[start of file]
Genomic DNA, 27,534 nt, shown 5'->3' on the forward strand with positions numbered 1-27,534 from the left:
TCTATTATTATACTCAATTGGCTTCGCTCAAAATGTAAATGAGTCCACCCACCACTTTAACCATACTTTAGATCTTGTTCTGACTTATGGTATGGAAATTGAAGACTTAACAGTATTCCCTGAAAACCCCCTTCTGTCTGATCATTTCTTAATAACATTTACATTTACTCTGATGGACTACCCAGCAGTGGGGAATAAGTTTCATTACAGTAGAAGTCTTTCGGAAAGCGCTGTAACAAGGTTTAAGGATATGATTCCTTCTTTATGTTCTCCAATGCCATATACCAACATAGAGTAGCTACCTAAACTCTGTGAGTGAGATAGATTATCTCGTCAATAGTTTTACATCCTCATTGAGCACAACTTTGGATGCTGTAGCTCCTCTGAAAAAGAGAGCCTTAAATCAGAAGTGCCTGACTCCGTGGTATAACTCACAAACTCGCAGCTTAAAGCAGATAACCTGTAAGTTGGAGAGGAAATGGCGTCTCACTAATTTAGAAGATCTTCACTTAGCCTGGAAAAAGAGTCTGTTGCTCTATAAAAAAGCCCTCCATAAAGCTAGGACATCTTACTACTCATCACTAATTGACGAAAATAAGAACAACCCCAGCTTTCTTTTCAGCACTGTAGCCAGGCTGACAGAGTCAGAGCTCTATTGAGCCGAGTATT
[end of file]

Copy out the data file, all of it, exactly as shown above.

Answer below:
Genomic DNA, 27,534 nt, shown 5'->3' on the forward strand with positions numbered 1-27,534 from the left:
TCTATTATTATACTCAATTGGCTTCGCTCAAAATGTAAATGAGTCCACCCACCACTTTAACCATACTTTAGATCTTGTTCTGACTTATGGTATGGAAATTGAAGACTTAACAGTATTCCCTGAAAACCCCCTTCTGTCTGATCATTTCTTAATAACATTTACATTTACTCTGATGGACTACCCAGCAGTGGGGAATAAGTTTCATTACAGTAGAAGTCTTTCGGAAAGCGCTGTAACAAGGTTTAAGGATATGATTCCTTCTTTATGTTCTCCAATGCCATATACCAACATAGAGTAGCTACCTAAACTCTGTGAGTGAGATAGATTATCTCGTCAATAGTTTTACATCCTCATTGAGCACAACTTTGGATGCTGTAGCTCCTCTGAAAAAGAGAGCCTTAAATCAGAAGTGCCTGACTCCGTGGTATAACTCACAAACTCGCAGCTTAAAGCAGATAACCTGTAAGTTGGAGAGGAAATGGCGTCTCACTAATTTAGAAGATCTTCACTTAGCCTGGAAAAAGAGTCTGTTGCTCTATAAAAAAGCCCTCCATAAAGCTAGGACATCTTACTACTCATCACTAATTGACGAAAATAAGAACAACCCCAGCTTTCTTTTCAGCACTGTAGCCAGGCTGACAGAGTCAGAGCTCTATTGAGCCGAGTATT